The Art of Money Getting or, Golden Rules for Making Money was originally published in 1880 by P. T. Barnum.
Part 3 Select the Right Location
After securing the right vocation, you must be careful to select the proper location. You may have been cut out for a hotel keeper, and they say it requires a genius to “know how to keep a hotel.” You might conduct a hotel like clock-work, and provide satisfactorily for five hundred guests every day; yet, if you should locate your house in a small village where there is no railroad communication or public travel, the location would be your ruin. It is equally important that you do not commence business where there are already enough to meet all demands in the same occupation. I remember a case which illustrates this subject. When I was in London in 1858, I was passing down Holborn with an English friend and came to the “penny shows.” They had immense cartoons outside, portraying the wonderful curiosities to be seen “all for a penny.” Being a little in the “show line” myself, I said “let us go in here.” We soon found ourselves in the presence of the illustrious showman, and he proved to be the sharpest man in that line I had ever met. He told us some extraordinary stories in reference to his bearded ladies, his Albinos, and his Armadillos, which we could hardly believe, but thought it “better to believe it than look after the proof.” He finally begged to call our attention to some wax statuary, and showed us a lot of the dirtiest and filthiest wax figures imaginable. They looked as if they had not seen water since the Deluge.
“What is there so wonderful about your statuary?” I asked.
“I beg you not to speak so satirically,” he replied, “Sir, these are not Madam Tussaud’s wax figures, all covered with gilt and tinsel and imitation diamonds, and copied from engravings and photographs. Mine, sir, were taken from life. Whenever you look upon one of those figures, you may consider that you are looking upon the living individual.”
Glancing casually at them, I saw one labelled “Henry VIII,” and feeling a little curious upon seeing that it looked like Calvin Edson, the living skeleton, I said:
“Do you call that `Henry the Eighth?'”
He replied, “Certainly, sir; it was taken from life at Hampton Court, by special order of his majesty, on such a day.”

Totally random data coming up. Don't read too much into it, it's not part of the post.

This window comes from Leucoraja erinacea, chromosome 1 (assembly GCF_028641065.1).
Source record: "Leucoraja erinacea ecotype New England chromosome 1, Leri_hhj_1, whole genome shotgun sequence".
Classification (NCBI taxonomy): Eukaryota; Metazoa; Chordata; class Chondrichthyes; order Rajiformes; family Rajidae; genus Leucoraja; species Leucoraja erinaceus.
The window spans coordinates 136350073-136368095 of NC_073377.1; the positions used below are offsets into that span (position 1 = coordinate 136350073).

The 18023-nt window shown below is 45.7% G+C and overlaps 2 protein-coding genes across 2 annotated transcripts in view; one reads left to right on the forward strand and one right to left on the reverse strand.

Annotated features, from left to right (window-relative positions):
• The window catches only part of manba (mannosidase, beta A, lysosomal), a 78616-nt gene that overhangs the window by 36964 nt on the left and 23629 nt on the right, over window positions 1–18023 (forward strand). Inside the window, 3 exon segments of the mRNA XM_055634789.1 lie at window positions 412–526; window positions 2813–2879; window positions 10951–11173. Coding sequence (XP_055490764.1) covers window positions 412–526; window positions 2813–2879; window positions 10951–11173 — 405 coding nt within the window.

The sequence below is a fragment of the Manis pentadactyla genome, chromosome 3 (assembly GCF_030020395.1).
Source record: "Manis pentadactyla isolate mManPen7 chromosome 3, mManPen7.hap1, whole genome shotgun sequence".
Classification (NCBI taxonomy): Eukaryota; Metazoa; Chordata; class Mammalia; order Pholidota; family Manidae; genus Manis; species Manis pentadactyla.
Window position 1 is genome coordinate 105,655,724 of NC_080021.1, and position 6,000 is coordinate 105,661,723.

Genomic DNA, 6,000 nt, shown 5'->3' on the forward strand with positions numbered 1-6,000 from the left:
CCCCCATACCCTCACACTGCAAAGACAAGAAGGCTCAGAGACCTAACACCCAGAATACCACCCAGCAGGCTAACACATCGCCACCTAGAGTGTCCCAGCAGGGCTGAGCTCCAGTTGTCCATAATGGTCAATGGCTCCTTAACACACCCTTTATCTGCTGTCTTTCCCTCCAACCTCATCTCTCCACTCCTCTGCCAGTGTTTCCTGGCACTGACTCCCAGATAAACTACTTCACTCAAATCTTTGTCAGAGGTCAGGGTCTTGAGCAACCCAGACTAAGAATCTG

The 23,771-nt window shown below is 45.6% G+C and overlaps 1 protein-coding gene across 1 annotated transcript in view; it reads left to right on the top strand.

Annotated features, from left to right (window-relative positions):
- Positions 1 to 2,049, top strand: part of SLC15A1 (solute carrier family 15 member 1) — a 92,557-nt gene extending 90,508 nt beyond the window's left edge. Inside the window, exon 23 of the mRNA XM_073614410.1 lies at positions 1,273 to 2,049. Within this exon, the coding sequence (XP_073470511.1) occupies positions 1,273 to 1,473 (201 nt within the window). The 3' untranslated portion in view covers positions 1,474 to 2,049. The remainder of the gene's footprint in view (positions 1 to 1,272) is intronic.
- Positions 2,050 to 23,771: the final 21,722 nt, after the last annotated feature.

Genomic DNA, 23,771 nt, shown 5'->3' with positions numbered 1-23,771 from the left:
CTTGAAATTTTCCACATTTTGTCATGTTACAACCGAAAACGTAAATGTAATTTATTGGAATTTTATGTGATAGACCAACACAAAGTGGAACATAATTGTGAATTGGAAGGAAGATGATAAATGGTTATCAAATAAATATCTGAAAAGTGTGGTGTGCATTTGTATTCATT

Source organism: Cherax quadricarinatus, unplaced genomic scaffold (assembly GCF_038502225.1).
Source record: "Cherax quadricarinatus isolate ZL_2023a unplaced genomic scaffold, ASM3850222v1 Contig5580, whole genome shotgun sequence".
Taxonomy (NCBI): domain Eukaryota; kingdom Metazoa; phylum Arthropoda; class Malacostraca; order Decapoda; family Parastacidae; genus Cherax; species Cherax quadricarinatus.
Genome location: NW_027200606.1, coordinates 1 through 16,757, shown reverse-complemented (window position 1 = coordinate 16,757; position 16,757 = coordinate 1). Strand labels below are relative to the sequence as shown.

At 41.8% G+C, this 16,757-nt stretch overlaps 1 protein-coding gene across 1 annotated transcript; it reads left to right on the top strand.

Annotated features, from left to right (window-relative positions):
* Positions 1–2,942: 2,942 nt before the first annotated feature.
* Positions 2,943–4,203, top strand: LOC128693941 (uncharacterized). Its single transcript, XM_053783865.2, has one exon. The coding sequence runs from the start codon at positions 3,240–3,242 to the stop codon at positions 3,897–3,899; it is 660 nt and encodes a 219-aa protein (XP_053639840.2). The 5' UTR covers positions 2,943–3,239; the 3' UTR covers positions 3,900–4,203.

He would have given the hour of the day if I had insisted; I said, “Everybody knows that `Henry VIII.’ was a great stout old king, and that figure is lean and lank; what do you say to that?”
“Why,” he replied, “you would be lean and lank yourself, if you sat there as long as he has.”
There was no resisting such arguments. I said to my English friend, “Let us go out; do not tell him who I am; I show the white feather; he beats me.”
He followed us to the door, and seeing the rabble in the street, he called out, “ladies and gentlemen, I beg to draw your attention to the respectable character of my visitors,” pointing to us as we walked away. I called upon him a couple of days afterwards; told him who I was, and said:
“My friend, you are an excellent showman, but you have selected a bad location.”
He replied, “This is true, sir; I feel that all my talents are thrown away; but what can I do?”
“You can go to America,” I replied. “You can give full play to your faculties over there; you will find plenty of elbow-room in America; I will engage you for two years; after that you will be able to go on your own account.”
He accepted my offer and remained two years in my New York Museum. He then went to New Orleans and carried on a traveling show business during the summer. To-day he is worth sixty thousand dollars, simply because he selected the right vocation and also secured the proper location. The old proverb says, “Three removes are as bad as a fire,” but when a man is in the fire, it matters but little how soon or how often he removes.